``At 0410 the rogue wave was sighted right ahead, looming out of the darkness from 220 [degrees]. It looked as though the ship was heading straight for the White Cliffs of Dover. The wave seemed to take ages to arrive but it was probably less than a minute before it broke with tremendous force over the bow. An incredible shudder went through the ship, followed a few minutes later by two smaller shudders. There seemed to be two waves in succession as the ship fell into the `hole' behind the first one. The second wave of 28-29 meters [95 feet] whilst breaking, crashed over the foredeck, carrying away the forward whistle mast."
Once in a decade such a wave might not be especially threatening. But according to scientists who have begun using satellite tracking techniques to record rogue or giant waves, the occurrences are becoming more common as reports of encounters with ships have increased in the last few years. In one three-week stretch, 10 rogue waves were tracked on satellite.
``We thought we'd have difficulties finding so many large waves," Wolfgang Rosenthal, a German researcher told National Geographic, ``but roughly two ships each week are affected."
This spring, the British team released a report of storm waves so huge in the North Sea near Scotland that they exceed the design specifications of safety standards for ships and oil rigs.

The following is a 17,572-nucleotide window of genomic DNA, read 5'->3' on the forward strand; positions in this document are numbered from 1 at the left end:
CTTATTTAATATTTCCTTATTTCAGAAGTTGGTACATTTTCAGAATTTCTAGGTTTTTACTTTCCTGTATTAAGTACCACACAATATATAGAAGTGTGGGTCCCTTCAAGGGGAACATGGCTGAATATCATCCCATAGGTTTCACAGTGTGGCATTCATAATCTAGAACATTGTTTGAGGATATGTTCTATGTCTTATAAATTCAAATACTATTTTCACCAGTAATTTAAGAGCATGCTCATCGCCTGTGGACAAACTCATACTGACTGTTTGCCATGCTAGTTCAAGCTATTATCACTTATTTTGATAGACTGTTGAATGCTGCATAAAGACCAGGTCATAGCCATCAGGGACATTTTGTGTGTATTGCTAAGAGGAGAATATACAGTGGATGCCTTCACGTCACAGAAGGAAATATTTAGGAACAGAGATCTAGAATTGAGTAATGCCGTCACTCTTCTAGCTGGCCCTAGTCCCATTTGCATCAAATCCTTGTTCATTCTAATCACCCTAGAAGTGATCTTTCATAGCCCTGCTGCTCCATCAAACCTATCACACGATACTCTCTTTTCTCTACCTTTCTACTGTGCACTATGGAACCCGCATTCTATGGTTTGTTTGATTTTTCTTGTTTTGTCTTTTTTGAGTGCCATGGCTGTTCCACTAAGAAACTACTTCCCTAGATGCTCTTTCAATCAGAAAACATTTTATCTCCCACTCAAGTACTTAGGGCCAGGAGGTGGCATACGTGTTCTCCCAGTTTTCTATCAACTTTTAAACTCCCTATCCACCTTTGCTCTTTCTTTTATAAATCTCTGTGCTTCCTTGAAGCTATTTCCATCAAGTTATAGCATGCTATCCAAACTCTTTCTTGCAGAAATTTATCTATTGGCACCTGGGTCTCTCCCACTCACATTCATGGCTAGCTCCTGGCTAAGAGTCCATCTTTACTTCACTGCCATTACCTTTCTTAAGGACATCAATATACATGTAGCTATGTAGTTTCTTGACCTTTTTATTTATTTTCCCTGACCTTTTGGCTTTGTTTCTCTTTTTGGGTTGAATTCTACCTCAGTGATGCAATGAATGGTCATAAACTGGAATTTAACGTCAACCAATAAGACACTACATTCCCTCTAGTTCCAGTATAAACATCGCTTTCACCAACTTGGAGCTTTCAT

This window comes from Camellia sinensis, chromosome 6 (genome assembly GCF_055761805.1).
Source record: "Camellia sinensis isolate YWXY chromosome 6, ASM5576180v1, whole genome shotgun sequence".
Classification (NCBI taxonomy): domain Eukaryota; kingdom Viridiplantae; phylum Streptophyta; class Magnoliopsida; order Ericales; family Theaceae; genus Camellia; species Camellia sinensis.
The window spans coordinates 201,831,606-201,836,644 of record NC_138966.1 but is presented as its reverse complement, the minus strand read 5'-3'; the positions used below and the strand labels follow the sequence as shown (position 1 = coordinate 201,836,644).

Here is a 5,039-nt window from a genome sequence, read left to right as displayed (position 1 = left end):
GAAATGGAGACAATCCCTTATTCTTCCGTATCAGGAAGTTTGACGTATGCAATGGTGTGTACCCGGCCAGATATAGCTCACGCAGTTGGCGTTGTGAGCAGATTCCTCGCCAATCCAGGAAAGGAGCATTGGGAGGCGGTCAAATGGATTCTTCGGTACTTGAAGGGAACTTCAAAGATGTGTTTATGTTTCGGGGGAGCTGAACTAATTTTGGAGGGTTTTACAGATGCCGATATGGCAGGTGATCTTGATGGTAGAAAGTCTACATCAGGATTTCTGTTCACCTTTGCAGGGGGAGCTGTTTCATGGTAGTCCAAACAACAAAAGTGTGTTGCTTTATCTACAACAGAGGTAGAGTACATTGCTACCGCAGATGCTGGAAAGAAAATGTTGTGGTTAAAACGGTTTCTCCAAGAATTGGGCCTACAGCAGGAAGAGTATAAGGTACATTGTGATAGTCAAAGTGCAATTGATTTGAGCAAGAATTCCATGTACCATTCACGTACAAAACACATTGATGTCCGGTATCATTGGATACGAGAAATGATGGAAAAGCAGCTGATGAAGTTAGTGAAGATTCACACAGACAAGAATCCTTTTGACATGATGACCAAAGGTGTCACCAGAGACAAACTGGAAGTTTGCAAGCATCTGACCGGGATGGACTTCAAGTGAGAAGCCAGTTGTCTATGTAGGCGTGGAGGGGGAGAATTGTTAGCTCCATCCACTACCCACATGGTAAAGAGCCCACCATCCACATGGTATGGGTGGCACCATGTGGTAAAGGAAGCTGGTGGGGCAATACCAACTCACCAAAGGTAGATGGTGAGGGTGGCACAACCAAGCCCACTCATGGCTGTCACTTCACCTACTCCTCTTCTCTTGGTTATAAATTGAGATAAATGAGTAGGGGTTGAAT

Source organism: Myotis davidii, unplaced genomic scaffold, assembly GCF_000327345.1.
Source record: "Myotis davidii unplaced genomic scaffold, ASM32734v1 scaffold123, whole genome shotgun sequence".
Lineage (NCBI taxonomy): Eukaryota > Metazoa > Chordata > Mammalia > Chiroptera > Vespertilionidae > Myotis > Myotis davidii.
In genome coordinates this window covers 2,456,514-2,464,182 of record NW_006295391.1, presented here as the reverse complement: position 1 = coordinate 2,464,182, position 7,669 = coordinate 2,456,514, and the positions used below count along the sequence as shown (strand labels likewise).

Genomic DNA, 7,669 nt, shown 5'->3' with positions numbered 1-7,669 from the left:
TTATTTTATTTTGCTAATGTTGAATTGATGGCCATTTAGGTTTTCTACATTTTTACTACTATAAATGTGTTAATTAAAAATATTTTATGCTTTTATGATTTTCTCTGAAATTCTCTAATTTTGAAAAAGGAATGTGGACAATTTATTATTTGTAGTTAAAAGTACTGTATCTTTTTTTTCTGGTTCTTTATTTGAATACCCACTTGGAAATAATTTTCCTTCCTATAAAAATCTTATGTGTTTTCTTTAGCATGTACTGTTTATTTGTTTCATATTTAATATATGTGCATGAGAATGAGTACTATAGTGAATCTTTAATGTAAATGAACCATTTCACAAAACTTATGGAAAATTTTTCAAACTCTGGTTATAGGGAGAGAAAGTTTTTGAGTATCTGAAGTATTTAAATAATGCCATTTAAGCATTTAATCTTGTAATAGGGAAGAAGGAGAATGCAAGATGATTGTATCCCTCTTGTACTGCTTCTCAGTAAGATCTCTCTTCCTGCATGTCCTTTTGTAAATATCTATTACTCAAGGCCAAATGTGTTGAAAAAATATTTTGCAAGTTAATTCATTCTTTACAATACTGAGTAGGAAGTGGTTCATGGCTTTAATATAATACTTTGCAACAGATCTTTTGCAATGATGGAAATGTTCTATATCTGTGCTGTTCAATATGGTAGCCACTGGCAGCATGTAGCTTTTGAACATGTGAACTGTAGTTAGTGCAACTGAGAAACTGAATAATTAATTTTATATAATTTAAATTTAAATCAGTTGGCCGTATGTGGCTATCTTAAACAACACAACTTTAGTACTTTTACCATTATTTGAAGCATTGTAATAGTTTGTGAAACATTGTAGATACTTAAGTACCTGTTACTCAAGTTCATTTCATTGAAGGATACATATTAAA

Reported in Spiegel magazine, a team from the National Oceanography Center of Britain became pinned down in a Force 9 storm around 155 miles west of Scotland in which the waves -- according to recording devices aboard their 300-foot ship -- hit heights of 98 feet. Said project leader Naomi Holliday, not only were the waves much larger than expected, they came in clusters. ``We were shaken up by these waves for 12 hours," said Holliday who reported that the ship lurched and rolled so violently that a 50-man lifeboat was torn loose and the chair in her cabin landed in her bunk.
In ``The Perfect Storm," a fictionalized account of the Gloucester fishing boat Andrea Gail sinking after a meeting with a giant wave off Sable Island, a very rare alignment of weather conditions conspired to kick up such freakish conditions. But according to a growing body of meteorological evidence, such rogue waves are neither as freakish nor as rare as the boating world once took comfort in believing